If you’re concerned, though, and if you have the room, it’s a logical solution to place children in seating positions where there isn’t an occupant in front of them. Of course, unless you have only one child (and sometimes not even then), that’s not always possible or practical.

I don’t want to see this become an official recommendation because it’s one that’s just too hard for most people to follow. But when the question of “Which side is safer: the driver’s side or passenger side?” comes up, maybe it can help to take the presence of front passengers into consideration.

Select certain brands when buying a new car

According to this CBS report, their experts state that BMW, Mercedes, and Volvo have stronger seats than their competitors. They don’t provide information to back up or explain those claims, so possibly take that with a grain of salt.

Keep calm

I know it’s a scary thought. No one wants to think about their child being killed by a collapsing seat, especially when there are already so many other dangers out there, and especially when there’s often no way to avoid a child sitting behind an occupied seat. Remember that these seat failures are occurring in rear-impact crashes. Rear-impacts are usually very low speed and account for far fewer fatalities than front- and side-impact crashes. The FMVSS 301 testing occurs at 50 mph, far faster than the typical fender-bender in heavy traffic. Although this does seem to be a serious issue that needs action, the odds of a child dying from a seat collapsing are very, very low.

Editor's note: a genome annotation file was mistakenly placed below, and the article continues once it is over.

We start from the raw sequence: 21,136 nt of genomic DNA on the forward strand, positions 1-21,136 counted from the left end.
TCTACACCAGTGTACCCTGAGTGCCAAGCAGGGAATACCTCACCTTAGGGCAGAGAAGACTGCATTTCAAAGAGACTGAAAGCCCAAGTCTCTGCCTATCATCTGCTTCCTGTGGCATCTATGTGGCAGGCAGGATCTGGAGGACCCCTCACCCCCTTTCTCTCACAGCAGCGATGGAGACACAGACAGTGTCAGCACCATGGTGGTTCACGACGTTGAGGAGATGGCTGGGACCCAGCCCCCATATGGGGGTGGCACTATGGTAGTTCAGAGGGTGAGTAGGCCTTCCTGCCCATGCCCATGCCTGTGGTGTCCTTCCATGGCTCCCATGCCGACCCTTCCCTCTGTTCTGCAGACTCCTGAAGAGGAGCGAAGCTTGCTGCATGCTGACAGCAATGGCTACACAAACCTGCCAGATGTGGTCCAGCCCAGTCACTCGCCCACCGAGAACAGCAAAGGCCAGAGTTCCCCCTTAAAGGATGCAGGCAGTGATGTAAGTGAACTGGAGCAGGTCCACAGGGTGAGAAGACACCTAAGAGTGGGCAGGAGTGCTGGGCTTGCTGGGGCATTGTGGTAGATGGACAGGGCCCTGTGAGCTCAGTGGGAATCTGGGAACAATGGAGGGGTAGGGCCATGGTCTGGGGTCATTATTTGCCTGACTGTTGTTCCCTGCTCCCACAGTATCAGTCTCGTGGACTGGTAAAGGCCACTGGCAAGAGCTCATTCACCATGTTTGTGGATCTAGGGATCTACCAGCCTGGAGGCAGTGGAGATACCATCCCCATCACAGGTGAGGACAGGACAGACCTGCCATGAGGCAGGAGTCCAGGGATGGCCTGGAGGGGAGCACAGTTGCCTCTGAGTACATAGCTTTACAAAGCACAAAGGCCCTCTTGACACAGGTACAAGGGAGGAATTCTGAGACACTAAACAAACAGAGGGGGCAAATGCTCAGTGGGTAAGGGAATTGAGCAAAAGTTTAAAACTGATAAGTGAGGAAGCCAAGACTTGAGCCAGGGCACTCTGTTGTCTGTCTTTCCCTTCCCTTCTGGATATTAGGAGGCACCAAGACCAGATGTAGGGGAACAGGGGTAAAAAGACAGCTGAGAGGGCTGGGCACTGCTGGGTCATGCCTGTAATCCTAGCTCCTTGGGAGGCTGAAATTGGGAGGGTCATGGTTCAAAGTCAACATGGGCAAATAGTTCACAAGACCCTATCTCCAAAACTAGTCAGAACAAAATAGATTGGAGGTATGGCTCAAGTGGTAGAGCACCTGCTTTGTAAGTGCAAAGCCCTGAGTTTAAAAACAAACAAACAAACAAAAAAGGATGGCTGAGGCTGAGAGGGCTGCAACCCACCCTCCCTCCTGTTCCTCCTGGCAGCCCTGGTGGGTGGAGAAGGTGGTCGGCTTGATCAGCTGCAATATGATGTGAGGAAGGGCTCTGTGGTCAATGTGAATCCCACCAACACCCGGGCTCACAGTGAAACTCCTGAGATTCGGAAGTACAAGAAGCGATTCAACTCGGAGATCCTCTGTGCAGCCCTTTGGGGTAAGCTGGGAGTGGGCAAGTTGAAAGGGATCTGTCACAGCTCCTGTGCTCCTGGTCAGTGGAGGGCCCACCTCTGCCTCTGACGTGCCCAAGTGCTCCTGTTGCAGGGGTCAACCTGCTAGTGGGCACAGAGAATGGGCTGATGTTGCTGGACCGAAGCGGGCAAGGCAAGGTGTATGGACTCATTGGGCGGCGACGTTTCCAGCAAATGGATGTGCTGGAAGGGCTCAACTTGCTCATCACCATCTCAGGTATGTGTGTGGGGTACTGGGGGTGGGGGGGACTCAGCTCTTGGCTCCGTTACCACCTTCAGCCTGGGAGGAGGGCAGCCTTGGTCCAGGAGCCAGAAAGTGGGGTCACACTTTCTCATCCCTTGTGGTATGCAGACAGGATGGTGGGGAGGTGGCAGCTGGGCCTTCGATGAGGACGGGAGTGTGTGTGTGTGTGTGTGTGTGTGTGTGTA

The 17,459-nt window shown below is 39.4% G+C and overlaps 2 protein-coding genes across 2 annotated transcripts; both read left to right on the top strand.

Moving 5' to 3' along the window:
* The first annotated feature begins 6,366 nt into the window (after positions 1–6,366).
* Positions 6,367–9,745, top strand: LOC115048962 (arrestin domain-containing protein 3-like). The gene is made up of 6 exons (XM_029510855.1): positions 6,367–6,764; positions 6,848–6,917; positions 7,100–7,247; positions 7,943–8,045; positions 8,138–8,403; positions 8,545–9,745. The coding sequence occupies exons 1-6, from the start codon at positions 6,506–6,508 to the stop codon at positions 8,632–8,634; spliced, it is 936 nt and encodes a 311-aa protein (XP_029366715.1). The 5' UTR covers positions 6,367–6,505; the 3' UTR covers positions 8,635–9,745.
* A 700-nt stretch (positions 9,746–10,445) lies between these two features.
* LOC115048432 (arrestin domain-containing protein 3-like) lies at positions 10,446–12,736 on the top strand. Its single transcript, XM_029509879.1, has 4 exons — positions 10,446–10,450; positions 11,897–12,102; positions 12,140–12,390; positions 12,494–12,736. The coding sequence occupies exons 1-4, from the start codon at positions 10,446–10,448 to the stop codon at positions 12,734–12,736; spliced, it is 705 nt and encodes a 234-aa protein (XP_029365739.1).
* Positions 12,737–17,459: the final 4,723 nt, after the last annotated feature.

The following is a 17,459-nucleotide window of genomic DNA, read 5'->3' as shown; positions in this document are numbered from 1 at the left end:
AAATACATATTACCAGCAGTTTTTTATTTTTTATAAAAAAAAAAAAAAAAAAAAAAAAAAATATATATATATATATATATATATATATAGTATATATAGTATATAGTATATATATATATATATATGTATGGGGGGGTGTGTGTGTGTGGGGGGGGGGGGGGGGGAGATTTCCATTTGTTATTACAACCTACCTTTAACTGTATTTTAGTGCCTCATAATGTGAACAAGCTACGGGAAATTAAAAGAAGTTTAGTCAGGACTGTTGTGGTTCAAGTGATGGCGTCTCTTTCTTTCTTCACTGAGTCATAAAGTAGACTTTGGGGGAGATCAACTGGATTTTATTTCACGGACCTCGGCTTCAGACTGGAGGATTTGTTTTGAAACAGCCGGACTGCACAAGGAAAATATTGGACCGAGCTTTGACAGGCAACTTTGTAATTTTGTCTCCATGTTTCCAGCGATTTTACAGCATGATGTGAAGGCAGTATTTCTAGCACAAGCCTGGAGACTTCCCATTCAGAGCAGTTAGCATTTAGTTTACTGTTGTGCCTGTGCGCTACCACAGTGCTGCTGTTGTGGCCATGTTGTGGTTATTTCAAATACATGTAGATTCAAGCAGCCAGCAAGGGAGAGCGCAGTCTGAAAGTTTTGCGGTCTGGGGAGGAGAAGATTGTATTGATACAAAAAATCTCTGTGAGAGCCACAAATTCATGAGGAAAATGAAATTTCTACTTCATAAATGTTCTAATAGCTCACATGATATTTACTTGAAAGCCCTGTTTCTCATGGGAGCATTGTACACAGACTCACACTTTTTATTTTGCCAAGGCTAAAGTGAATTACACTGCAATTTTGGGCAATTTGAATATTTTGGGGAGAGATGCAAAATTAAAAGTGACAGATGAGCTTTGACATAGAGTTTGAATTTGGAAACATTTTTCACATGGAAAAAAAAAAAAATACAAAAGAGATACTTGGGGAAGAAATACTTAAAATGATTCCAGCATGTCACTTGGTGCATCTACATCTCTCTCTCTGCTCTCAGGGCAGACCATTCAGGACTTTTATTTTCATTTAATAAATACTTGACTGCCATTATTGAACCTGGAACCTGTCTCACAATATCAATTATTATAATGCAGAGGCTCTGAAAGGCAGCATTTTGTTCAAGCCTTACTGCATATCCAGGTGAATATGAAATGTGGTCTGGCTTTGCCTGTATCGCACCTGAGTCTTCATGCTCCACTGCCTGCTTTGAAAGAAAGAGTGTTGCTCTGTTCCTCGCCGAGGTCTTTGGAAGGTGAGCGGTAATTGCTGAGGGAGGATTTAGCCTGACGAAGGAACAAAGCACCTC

Take action

If you’re concerned about this, take action. Write to your elected representatives and to NHTSA and push for a change in the standard. Write to your vehicle manufacturer to express your concern and demand that they increase the strength of their seat backs. Manufacturers know that money talks—make them listen.

Mythbusters: It is safe to place your infant seat on the top portion of a shopping cart

Facebooktwittergoogle_plusmailFacebooktwittergoogle_plusmail

In this Mythbusters article I’m going to touch on something that’s been discussed before. It may be somewhat of a rerun but given the incredibly common practice I think it’s due time.

Myth – It is safe to place your infant seat on the top portion of a shopping cart, especially when it clicks into place.